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May 25 2018 | 7:24am AET

Australian politician Walt Secord visits Armenian sites in Lisbon and Singapore

Source: armenia.com.au | Tuesday, 23 January 2018
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SYDNEY: As part of his on-going personal education on Armenian history, the Deputy Chair of the Parliamentary Friends of Armenia group in Australia's largest state of New South Wales, Opposition frontbencher Walt Secord visited the world famous Gulbenkian Foundation and museum in Lisbon, Portugal; the Foundation’s Armenian Communities Department in Lisbon and the historic Armenian Church in Singapore – during the Christmas-New Year parliamentary recess.

Secord, who is also Shadow Health Minister; Shadow Minister for the Arts and Deputy Opposition leader in the NSW Parliament’s Legislative Council said the visits were part of his continuing desire to understand and explore Armenian issues, Armenian history and the Armenian genocide.

“Every time I visit a community around the world whether it is in Singapore or Lisbon, I discover and encounter a new aspect of Armenian history and how the Armenian community has contributed positively to their local community,” Secord said.

On previous overseas trips, he has visited the Republic of Armenia twice; the national genocide museum in Yerevan, the historic ruins and sites in Western Armenia; the Armenian enclave of Javakhk in Georgia; and the Armenian quarter in Jerusalem. In December 2011, he was the first Australian MP to visit Artsakh (Nagorno-Karabakh) and its capital, Stepanakert.

Armenian National Committee of Australia (ANC-AU) Executive Director, Haig Kayserian thanked Secord.

"We appreciate Mr Secord's years-long commitment to furthering his knowledge of all things Armenian," Kayserian said. "We consider ourselves very fortunate to have him as Vice-Chair of the NSW Parliamentary Friends of Armenia, and members of the NSW Parliament like him in that group, who always do their utmost in representing the issues important to their Armenian constituents."

The Calouste Gulbenkian Museum is a Lisbon museum founded in 1956 through a bequest of a prominent Armenian businessman Calouste Gulbenkian. It is Portugal's finest museum and one of the best collections of classical art in Europe. The museum consists of the Founder's Collection and the Modern Collection (Centro de Arte Moderna José de Azeredo Perdigão).

Calouste Gulbenkian (23 March 1869 – 20 July 1955) was an Armenian-British businessman and philanthropist. He played a major role in making the petroleum reserves of the Middle East available to Western development and is credited with being the first person to exploit Iraqi oil. Gulbenkian travelled extensively and lived in a number of cities including Istanbul, London, Paris, and Lisbon.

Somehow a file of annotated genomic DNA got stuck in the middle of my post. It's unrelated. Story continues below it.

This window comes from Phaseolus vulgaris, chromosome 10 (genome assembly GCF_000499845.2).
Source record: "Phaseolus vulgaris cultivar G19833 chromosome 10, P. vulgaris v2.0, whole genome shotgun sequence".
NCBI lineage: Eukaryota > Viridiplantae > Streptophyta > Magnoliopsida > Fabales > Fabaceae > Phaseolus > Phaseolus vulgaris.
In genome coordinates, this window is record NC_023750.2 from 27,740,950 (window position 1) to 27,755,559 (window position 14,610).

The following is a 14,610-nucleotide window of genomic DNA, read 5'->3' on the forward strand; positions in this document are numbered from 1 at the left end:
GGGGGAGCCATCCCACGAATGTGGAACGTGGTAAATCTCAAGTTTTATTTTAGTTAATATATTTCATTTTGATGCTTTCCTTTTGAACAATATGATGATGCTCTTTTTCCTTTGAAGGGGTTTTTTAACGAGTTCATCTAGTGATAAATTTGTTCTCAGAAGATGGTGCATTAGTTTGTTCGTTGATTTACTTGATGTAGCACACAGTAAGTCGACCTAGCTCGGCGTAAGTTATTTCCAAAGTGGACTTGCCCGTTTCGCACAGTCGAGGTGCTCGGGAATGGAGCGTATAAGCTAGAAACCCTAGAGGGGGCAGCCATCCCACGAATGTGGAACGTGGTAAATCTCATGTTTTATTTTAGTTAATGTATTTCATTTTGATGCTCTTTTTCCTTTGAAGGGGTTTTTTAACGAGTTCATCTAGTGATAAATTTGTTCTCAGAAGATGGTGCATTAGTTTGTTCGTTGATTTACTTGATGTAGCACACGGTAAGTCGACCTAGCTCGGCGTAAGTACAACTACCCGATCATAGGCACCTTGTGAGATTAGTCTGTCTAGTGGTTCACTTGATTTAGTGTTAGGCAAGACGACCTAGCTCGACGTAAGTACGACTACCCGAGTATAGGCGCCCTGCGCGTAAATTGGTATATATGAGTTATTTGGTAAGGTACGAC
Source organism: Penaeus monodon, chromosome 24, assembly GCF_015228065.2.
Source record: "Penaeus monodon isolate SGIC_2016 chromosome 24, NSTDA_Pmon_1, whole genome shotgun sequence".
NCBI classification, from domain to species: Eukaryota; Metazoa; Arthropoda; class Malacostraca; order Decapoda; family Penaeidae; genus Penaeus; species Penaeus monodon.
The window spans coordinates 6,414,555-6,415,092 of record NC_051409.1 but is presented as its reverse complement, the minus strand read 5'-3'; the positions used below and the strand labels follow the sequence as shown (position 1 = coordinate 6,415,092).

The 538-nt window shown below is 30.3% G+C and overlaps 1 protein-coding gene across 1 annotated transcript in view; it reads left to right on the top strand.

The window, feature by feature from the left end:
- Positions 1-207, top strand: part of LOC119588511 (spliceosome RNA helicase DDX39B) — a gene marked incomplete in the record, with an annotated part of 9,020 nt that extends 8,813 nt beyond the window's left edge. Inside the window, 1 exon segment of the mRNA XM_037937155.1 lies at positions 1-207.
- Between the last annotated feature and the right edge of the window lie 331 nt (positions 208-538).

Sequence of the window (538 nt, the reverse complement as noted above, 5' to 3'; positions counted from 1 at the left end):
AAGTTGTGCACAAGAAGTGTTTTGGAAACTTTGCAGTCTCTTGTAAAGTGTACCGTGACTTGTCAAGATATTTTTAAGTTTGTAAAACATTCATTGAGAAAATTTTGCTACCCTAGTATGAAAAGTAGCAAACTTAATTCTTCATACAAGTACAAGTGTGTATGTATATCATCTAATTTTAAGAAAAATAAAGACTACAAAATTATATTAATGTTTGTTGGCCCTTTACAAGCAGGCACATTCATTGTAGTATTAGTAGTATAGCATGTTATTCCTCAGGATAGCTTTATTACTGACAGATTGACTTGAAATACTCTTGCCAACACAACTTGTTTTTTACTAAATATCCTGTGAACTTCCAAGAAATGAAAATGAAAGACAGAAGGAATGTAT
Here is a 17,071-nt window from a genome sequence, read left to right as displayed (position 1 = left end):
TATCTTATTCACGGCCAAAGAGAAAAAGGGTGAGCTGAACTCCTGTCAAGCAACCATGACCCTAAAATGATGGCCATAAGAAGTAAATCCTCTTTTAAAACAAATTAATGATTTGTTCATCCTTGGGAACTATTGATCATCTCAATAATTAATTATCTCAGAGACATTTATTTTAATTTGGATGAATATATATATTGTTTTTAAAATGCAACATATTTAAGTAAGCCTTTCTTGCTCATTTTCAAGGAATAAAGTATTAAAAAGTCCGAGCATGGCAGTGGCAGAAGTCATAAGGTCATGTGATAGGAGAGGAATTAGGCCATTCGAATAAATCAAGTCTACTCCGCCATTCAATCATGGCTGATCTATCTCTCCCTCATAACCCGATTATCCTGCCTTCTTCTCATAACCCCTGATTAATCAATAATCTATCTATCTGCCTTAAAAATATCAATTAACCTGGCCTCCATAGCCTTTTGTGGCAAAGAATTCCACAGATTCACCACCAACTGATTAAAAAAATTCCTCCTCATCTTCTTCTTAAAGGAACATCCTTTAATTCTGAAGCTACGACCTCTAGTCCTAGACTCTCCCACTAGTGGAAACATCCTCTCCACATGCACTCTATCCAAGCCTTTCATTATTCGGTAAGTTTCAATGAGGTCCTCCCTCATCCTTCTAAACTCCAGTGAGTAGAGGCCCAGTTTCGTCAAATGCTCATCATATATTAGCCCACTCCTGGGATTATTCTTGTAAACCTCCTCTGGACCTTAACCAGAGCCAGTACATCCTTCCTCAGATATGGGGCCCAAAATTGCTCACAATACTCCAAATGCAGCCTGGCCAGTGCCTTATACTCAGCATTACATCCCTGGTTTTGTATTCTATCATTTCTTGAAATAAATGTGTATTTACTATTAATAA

Throughout his life, Gulbenkian was involved with many philanthropic activities including the setting up of schools, hospitals, and churches. By the end of his life he had become one of the world's wealthiest individuals and his art acquisitions one of the greatest private collections.

Secord attended a performance of the Gulbenkian Orchestra, a symphony orchestra, which gives concerts at the Grande Auditório (Grand Auditorium) of the Gulbenkian Foundation. It was founded in 1962 with 12 musicians and today it has 66 permanent musicians.

In Lisbon, Secord also met with Dr Razmik Panossian, who is director of the Gulbenkian Foundation’s Armenian Communities Department.



They discussed the activities of the foundation’s Armenian Communities Department – in particular, efforts to preserve the Western Armenian language; academic scholarships; supporting Armenia with an emphasis on civil society and youth; Armenian-Turkish relations; Armenian studies and the general work of the Foundation.

In addition, Secord was presented with a copy of “Who are the Armenians?” as well as one written in Turkish – which are being distributed by the foundation’s Armenian Communities Department.

In Singapore, he visited the Armenian Apostolic Church of St Gregory The Illuminator – Singapore’s oldest Christian church. It was built in 1835-1836. The two-storey building was originally a parsonage, but there has not been a resident priest there since 1933.



In 1973, the Singapore Government declared the church a national monument.

Secord noted that next week (January 23) Singapore will host the second Pan-Asian Armenian Gathering bringing together Armenians, who live in China, Korea, India, Malaysia, Myanmar, Singapore, Thailand and Vietnam.